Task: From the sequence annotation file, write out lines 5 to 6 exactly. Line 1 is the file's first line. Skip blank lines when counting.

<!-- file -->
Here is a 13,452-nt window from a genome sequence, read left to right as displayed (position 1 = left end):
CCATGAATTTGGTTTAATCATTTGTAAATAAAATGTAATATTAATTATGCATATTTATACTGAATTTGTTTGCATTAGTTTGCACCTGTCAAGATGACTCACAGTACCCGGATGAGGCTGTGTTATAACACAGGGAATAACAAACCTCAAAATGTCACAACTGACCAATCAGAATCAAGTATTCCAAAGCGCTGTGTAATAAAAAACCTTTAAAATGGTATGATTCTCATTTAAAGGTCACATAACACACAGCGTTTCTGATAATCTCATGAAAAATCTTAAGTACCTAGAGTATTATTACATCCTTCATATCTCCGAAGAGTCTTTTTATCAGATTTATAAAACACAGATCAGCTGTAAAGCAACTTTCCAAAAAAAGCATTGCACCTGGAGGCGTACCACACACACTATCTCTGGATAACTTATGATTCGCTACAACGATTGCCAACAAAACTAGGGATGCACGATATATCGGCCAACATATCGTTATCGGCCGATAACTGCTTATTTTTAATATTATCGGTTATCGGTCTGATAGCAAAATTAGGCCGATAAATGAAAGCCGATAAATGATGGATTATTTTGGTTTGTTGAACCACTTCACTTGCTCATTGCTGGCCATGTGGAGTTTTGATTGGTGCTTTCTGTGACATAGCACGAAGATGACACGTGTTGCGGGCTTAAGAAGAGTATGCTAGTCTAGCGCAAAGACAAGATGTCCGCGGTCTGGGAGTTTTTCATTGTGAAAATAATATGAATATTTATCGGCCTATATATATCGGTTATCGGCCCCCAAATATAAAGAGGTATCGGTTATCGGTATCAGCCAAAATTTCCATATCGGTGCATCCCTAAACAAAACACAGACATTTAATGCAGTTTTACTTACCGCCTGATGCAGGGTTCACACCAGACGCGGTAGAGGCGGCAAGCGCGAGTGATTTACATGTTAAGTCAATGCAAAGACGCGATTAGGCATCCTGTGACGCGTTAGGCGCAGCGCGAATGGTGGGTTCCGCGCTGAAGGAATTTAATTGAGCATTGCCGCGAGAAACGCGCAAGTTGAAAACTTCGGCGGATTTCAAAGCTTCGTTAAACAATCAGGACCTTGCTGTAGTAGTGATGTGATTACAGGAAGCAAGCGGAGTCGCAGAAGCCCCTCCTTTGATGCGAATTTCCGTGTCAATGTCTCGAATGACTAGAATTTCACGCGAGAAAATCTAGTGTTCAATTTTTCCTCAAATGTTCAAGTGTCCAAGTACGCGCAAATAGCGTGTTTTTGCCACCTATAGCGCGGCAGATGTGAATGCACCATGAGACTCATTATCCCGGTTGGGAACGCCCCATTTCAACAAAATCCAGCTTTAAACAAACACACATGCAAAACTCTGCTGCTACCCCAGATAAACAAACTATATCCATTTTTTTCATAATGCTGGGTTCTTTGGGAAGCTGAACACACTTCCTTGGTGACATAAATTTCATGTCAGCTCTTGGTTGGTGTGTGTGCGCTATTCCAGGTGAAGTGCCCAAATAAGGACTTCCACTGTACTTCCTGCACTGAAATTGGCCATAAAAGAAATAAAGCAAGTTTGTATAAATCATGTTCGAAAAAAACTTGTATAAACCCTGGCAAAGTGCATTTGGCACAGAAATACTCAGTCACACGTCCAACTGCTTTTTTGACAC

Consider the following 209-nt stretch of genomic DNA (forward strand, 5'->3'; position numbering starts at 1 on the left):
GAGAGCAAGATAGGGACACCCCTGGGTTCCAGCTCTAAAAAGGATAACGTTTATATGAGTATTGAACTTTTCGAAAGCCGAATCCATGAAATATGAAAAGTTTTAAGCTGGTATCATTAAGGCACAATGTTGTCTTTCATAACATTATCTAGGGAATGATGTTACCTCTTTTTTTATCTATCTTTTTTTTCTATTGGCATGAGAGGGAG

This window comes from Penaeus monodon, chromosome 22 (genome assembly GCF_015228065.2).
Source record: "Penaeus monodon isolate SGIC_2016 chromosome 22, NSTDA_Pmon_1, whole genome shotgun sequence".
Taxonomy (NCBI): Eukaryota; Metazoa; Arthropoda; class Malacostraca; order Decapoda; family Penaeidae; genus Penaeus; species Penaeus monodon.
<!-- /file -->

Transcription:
This window comes from Penaeus monodon, chromosome 22 (genome assembly GCF_015228065.2).
Source record: "Penaeus monodon isolate SGIC_2016 chromosome 22, NSTDA_Pmon_1, whole genome shotgun sequence".